Jessica Simpson spent weeks and weeks in the gym working hard and eating right for the role. “When I found out I got the role, I went straight to the gym,” says Jessica. Jessica also had the luxury of a personal trainer working with her every single day. She went on a workout regimen from her trainer, Mike Alexander, which consisted of squats, running, and other weight-resistance exercises to overall lean Jessica out and tone her up. She worked out for nearly two hours every single day to get in the best shape of her adult life.

She strayed away from carb-loaded foods like bread and her favorite sweet, banana pudding. Her trainer called the diet she went on a ‘don’t eat crap diet’ which pretty much was a lower carb, higher protein diet consisting of a lot of grilled chicken, fish and fresh, green vegetables. When Jessica cheated in her diet she found herself immediately resenting that she did and made herself work twice as hard the next day in the gym and added new exercises, extra sets, or extra running. “I watched my diet and was in the gym to walk proud,” she says. “My body is definitely an accomplishment.”

The trainer she had practically lived with her during the close to three months she trained for her part in the movie. He ate with her during ever meal she ate, told her what was okay to order, and told her what to stay away from. He also released the exercises on a website I found, including why he had her do each exercise.

Getting Simpson into Daisy Duke shape “was never about fat loss,” says her trainer Michael Alexander. “She never once stepped on a scale. It was about taking on a different shape.” Simpson would start her 2-hour sessions with a 5-minute jogging warm-up, then weight-resistance exercises and 30 minutes “booking it” on the treadmill, says Alexander. He describes key moves for her legs, rear and upper body:

• BODY-WEIGHT SQUATS: Stand with hands clasped in front of you. Do 25 reps for 2 or 3 sets. These will firm your glutes, hamstrings and quads.

• FORWARD LUNGES: Step forward and back, alternating feet, to tone your quads and glutes. Do 8 to 10 reps for 2 to 3 sets.

• REVERSE LUNGES: For a glutes and hamstrings workout, step back off a short box or step 14 times on each leg. Repeat 2 or 3 times.

• TRAVELING LUNGES: Walk across a room doing lunges with a straight back leg. (You should be leaning forward slightly so your head is in line with your back leg.) This works out every muscle from your waist down.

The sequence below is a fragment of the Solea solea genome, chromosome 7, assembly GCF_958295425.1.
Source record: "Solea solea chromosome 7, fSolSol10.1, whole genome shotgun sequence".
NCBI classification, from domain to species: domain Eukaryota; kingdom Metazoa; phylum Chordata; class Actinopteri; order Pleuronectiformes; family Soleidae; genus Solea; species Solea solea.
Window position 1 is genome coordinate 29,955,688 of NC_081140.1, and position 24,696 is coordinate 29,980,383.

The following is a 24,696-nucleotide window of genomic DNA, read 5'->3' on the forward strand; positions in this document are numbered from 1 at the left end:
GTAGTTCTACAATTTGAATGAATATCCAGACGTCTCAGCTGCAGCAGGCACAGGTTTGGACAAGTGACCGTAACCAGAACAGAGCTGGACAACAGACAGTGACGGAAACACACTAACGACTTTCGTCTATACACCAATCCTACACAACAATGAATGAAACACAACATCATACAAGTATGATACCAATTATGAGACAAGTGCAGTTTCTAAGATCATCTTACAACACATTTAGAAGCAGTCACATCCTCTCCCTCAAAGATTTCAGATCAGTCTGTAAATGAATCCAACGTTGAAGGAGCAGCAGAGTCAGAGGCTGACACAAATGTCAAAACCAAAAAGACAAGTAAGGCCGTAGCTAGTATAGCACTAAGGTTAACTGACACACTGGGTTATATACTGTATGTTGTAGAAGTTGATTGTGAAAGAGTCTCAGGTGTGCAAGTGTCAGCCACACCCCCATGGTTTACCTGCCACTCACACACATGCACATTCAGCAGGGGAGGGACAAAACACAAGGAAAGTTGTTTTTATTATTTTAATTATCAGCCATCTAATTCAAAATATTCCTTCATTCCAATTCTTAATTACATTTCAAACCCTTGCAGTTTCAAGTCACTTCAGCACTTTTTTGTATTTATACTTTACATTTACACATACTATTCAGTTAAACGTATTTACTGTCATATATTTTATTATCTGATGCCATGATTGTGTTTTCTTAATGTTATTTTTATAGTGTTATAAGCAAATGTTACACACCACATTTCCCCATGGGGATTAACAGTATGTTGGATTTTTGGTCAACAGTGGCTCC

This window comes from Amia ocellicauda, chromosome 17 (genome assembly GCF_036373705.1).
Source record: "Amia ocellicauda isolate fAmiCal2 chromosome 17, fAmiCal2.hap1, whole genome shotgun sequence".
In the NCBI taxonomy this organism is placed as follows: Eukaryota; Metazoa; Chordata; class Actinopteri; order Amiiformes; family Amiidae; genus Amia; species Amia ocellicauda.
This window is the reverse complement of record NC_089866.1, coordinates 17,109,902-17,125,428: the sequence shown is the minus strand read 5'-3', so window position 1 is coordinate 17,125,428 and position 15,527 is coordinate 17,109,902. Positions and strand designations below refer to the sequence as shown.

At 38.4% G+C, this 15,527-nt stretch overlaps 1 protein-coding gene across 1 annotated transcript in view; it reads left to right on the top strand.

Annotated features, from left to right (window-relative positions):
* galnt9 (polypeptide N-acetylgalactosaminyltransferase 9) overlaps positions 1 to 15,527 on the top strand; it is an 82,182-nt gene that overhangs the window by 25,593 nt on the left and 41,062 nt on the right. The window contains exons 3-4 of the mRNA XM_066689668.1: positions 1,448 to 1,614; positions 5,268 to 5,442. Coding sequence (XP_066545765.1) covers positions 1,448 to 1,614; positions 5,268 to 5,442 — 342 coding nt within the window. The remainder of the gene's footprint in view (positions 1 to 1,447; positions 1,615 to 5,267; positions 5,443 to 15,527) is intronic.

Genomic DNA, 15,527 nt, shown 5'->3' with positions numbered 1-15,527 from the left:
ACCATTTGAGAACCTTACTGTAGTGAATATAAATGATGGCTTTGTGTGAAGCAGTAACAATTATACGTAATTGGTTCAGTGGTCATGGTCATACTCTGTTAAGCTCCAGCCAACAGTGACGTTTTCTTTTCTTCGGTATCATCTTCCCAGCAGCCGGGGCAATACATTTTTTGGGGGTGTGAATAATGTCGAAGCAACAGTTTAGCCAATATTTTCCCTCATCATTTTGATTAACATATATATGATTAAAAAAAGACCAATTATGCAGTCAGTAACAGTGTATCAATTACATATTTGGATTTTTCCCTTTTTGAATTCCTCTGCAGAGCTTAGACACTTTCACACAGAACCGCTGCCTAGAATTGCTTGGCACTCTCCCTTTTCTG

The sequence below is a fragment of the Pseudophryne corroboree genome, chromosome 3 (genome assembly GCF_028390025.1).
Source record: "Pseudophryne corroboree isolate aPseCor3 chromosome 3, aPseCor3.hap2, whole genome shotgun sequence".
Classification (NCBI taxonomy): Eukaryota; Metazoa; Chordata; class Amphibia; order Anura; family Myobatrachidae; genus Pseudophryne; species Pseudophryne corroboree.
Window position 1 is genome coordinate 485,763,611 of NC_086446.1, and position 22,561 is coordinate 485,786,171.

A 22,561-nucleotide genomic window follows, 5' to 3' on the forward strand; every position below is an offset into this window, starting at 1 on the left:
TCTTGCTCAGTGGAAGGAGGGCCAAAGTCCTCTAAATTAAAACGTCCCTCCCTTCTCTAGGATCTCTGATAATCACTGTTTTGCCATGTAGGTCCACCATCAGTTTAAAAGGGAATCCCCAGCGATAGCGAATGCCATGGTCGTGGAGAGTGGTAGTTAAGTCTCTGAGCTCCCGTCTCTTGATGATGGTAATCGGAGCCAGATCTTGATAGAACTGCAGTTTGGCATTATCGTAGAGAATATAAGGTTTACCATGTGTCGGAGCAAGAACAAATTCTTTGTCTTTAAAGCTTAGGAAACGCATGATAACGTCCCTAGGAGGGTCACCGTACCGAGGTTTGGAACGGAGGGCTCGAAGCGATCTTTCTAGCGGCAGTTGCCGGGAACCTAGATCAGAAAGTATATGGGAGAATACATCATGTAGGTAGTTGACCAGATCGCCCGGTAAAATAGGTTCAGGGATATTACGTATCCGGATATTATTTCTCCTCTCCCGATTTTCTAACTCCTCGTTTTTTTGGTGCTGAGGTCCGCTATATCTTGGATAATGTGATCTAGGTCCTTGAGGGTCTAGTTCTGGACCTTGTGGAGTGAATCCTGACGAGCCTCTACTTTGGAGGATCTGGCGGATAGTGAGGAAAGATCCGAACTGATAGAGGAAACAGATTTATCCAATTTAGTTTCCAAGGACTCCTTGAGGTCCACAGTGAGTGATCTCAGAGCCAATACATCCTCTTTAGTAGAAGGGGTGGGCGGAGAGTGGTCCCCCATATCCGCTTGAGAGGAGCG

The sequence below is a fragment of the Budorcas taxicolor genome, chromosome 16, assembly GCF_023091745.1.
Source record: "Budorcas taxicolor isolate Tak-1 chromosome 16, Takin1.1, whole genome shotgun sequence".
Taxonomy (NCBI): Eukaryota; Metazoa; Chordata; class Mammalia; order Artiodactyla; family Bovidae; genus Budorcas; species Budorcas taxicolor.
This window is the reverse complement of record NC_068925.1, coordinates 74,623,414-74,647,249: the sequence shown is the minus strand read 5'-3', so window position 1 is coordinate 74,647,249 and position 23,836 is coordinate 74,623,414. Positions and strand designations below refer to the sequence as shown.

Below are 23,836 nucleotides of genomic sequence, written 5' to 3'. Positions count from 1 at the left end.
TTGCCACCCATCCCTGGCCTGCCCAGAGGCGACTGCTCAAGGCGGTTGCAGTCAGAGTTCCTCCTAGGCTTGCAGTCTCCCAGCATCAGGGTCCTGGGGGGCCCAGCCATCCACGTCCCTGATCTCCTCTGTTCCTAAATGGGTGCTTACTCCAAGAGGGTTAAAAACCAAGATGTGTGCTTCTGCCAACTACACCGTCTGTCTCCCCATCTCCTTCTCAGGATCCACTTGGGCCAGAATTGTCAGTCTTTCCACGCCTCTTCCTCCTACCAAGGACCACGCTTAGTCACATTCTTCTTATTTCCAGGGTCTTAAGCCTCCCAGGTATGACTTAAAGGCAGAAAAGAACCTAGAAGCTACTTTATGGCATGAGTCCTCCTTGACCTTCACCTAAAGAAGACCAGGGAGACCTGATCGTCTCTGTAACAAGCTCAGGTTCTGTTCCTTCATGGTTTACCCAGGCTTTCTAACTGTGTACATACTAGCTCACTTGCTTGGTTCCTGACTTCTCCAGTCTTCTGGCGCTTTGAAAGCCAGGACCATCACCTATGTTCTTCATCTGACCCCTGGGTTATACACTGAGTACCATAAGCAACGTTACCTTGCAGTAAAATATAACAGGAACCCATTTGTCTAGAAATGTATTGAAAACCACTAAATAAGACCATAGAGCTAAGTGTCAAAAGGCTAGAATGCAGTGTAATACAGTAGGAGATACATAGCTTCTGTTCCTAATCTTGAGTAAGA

• PRONE-KNEELING LEG EXTENSION: Get on your hands and knees and have your spine straight, hands below the shoulders and knees below the hips. Bring one leg up, creating a straight line from head to toe (do not point toe). Alternate legs for 10 reps for 3 sets for a firm behind.

• BICEP CURLS FROM A LUNGE POSITION: Stand in a lunge position so that your back leg is on the ball of your foot. Holding dumbbells in each hand, do 18 bicep curls for 3 sets. This position also works out your abs.

• LATERAL RAISE FROM A LUNGE POSITION: Immediately after the bicep curls, switch legs in the lunge position and raise your arms straight out to either side while holding dumbbells. Do 18 reps for 3 sets. This tones your deltoids.

When people see movies like The Dukes of Hazzard, they see movie stars like Jessica Simpson and see how perfect she looks on and off screen during this time. It was literally her job to look as good as she possibly could for the time that she was recorded. She put in hours on top of hours with a personal trainer/nutritionist following her every move to make sure she was going to be able to look the way she wanted, and would punish herself for ever mistake she would make with eating or drinking. Once the movie was over, she took a break from working out too because of how hard she worked herself! Remember this when you try and compare yourself to someone like her or any movie star you see. You can always put in the work, but you just have to remember what they went through as well. Let them be your motivation and remember…

Yesterday you said tomorrow

-Eric Hess